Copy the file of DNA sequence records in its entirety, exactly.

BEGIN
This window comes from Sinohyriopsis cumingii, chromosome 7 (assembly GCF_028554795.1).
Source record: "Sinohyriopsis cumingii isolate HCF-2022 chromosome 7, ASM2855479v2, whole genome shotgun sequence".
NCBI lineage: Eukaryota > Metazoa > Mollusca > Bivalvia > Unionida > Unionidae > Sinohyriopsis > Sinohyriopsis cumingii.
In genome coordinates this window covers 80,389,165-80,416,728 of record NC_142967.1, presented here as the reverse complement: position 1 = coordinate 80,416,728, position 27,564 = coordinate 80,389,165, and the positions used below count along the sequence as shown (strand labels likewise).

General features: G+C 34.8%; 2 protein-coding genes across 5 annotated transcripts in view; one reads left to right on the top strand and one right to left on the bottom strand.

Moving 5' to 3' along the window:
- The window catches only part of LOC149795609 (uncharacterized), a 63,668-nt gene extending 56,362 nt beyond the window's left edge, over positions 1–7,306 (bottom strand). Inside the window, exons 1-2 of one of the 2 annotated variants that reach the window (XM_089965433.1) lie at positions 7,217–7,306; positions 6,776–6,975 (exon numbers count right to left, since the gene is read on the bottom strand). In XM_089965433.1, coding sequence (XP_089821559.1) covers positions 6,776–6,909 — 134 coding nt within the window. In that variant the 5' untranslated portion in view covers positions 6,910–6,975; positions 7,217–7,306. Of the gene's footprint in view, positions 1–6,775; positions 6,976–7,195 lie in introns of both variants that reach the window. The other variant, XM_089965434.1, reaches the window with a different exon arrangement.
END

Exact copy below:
This window comes from Sinohyriopsis cumingii, chromosome 7 (assembly GCF_028554795.1).
Source record: "Sinohyriopsis cumingii isolate HCF-2022 chromosome 7, ASM2855479v2, whole genome shotgun sequence".
NCBI lineage: Eukaryota > Metazoa > Mollusca > Bivalvia > Unionida > Unionidae > Sinohyriopsis > Sinohyriopsis cumingii.
In genome coordinates this window covers 80,389,165-80,416,728 of record NC_142967.1, presented here as the reverse complement: position 1 = coordinate 80,416,728, position 27,564 = coordinate 80,389,165, and the positions used below count along the sequence as shown (strand labels likewise).

General features: G+C 34.8%; 2 protein-coding genes across 5 annotated transcripts in view; one reads left to right on the top strand and one right to left on the bottom strand.

Moving 5' to 3' along the window:
- The window catches only part of LOC149795609 (uncharacterized), a 63,668-nt gene extending 56,362 nt beyond the window's left edge, over positions 1–7,306 (bottom strand). Inside the window, exons 1-2 of one of the 2 annotated variants that reach the window (XM_089965433.1) lie at positions 7,217–7,306; positions 6,776–6,975 (exon numbers count right to left, since the gene is read on the bottom strand). In XM_089965433.1, coding sequence (XP_089821559.1) covers positions 6,776–6,909 — 134 coding nt within the window. In that variant the 5' untranslated portion in view covers positions 6,910–6,975; positions 7,217–7,306. Of the gene's footprint in view, positions 1–6,775; positions 6,976–7,195 lie in introns of both variants that reach the window. The other variant, XM_089965434.1, reaches the window with a different exon arrangement.